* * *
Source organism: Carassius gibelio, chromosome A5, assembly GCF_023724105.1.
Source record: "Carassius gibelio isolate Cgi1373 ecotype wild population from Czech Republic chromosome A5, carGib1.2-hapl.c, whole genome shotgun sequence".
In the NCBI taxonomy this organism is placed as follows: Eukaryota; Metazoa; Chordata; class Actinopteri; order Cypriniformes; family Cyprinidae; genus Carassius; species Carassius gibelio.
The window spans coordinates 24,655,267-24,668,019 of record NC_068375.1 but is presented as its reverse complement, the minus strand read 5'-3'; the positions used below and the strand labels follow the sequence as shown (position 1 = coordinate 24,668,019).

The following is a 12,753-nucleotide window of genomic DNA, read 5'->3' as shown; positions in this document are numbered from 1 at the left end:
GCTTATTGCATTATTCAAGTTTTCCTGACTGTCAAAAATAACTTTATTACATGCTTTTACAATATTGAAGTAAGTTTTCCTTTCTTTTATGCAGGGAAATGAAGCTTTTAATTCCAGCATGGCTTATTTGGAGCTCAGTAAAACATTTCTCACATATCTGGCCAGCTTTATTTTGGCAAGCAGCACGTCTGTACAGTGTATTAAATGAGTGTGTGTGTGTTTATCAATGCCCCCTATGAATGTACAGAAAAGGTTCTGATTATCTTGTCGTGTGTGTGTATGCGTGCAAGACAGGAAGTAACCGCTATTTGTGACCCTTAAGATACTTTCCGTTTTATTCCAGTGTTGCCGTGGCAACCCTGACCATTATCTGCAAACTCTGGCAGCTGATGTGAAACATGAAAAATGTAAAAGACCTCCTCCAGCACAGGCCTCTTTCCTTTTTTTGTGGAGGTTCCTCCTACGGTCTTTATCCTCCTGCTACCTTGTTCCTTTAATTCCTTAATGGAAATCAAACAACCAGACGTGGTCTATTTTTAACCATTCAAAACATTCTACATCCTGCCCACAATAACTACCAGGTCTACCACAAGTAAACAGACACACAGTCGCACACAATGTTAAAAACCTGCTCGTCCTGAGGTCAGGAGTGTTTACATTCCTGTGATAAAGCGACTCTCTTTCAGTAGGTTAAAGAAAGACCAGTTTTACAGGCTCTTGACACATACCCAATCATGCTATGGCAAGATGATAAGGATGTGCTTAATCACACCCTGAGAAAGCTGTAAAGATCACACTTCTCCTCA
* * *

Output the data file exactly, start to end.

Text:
Source organism: Carassius gibelio, chromosome A5, assembly GCF_023724105.1.
Source record: "Carassius gibelio isolate Cgi1373 ecotype wild population from Czech Republic chromosome A5, carGib1.2-hapl.c, whole genome shotgun sequence".
In the NCBI taxonomy this organism is placed as follows: Eukaryota; Metazoa; Chordata; class Actinopteri; order Cypriniformes; family Cyprinidae; genus Carassius; species Carassius gibelio.
The window spans coordinates 24,655,267-24,668,019 of record NC_068375.1 but is presented as its reverse complement, the minus strand read 5'-3'; the positions used below and the strand labels follow the sequence as shown (position 1 = coordinate 24,668,019).

The following is a 12,753-nucleotide window of genomic DNA, read 5'->3' as shown; positions in this document are numbered from 1 at the left end:
GCTTATTGCATTATTCAAGTTTTCCTGACTGTCAAAAATAACTTTATTACATGCTTTTACAATATTGAAGTAAGTTTTCCTTTCTTTTATGCAGGGAAATGAAGCTTTTAATTCCAGCATGGCTTATTTGGAGCTCAGTAAAACATTTCTCACATATCTGGCCAGCTTTATTTTGGCAAGCAGCACGTCTGTACAGTGTATTAAATGAGTGTGTGTGTGTTTATCAATGCCCCCTATGAATGTACAGAAAAGGTTCTGATTATCTTGTCGTGTGTGTGTATGCGTGCAAGACAGGAAGTAACCGCTATTTGTGACCCTTAAGATACTTTCCGTTTTATTCCAGTGTTGCCGTGGCAACCCTGACCATTATCTGCAAACTCTGGCAGCTGATGTGAAACATGAAAAATGTAAAAGACCTCCTCCAGCACAGGCCTCTTTCCTTTTTTTGTGGAGGTTCCTCCTACGGTCTTTATCCTCCTGCTACCTTGTTCCTTTAATTCCTTAATGGAAATCAAACAACCAGACGTGGTCTATTTTTAACCATTCAAAACATTCTACATCCTGCCCACAATAACTACCAGGTCTACCACAAGTAAACAGACACACAGTCGCACACAATGTTAAAAACCTGCTCGTCCTGAGGTCAGGAGTGTTTACATTCCTGTGATAAAGCGACTCTCTTTCAGTAGGTTAAAGAAAGACCAGTTTTACAGGCTCTTGACACATACCCAATCATGCTATGGCAAGATGATAAGGATGTGCTTAATCACACCCTGAGAAAGCTGTAAAGATCACACTTCTCCTCA